You can also use pidof if you know the full path of the proccesses you want to kill. That way it can be used reliably. You can also just use the name of proccess if you want.

Like if your runaway proccess is something like

you can go:
kill -9 `pidof /usr/local/bin/forkbomb`

This is all based on my Linux/Debian experiance, so I don't know about other Unixes.

It's also a symbolic link to /sbin/killall5 on my system, which is the killall on many systemv based systems.

When that is used it doesn't kill a paticular proccess, it kills EVERYTHING except itself and it's or proccesses in it's paticular session. It's used during shutdown/reboot mostly in Linux.

Fri Jun 24 20:58:16 2005: 709   drag

(of course that doesn't check to see what username the paticular proccess is running on.. but I suppose you could do a quick su username to gain that user's privilages to launch the command. Not as nice as the original suggestion, it seems like)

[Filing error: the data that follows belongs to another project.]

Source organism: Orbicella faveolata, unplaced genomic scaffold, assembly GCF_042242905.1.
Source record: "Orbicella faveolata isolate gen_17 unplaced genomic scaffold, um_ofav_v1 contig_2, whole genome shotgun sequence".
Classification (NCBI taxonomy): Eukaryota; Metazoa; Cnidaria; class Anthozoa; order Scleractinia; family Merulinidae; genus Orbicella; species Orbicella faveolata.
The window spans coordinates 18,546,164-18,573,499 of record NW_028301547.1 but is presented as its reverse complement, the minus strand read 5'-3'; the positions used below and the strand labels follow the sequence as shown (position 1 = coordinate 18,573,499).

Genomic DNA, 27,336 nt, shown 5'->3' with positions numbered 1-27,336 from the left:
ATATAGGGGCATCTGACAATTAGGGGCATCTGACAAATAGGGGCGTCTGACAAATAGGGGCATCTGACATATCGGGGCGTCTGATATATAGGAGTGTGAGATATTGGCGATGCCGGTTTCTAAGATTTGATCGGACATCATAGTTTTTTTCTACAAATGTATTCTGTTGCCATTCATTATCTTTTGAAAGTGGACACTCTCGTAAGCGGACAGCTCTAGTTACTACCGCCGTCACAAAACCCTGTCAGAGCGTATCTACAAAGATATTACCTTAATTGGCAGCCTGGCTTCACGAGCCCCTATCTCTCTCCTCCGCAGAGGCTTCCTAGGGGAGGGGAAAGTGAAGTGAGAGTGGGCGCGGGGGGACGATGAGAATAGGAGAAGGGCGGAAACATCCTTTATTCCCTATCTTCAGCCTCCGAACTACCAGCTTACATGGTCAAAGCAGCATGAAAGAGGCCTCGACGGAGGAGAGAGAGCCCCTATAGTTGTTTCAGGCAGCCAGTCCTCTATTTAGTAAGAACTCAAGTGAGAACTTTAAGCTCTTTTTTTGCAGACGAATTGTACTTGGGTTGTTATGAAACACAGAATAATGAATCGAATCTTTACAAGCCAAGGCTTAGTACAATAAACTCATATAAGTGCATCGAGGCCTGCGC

Fri Jun 24 21:16:45 2005: 710   TonyLawrence

On Linux you can "killall forkbomb" - but do NOT try that on SCO : it's an entirely different command.

Tue Jan 20 18:12:46 2009: 5188   pfriedma

su user
kill -9 -1 -1

Will kill all your processes, including the shell you're on/your ssh connection

Tue Jan 20 18:40:19 2009: 5189   TonyLawrence

But we're not talking about you killing your own processes.

By the way, many Unixes and Linux have another option:

if the process number is negative but not -1, the signal is sent to all processes whose process group ID is equal to the absolute value of the process number. This is a variant of killpg(2).

Wed Jan 21 22:37:28 2009: 5220   terrell

works great on AIX

Tue May 19 14:33:55 2009: 6386   AmitVerma

Cut the Crap and execute the command -

killall -u username

It shall kill all the process owned by a username.

Tue May 19 14:37:00 2009: 6387   TonyLawrence

You are showing your ignorance.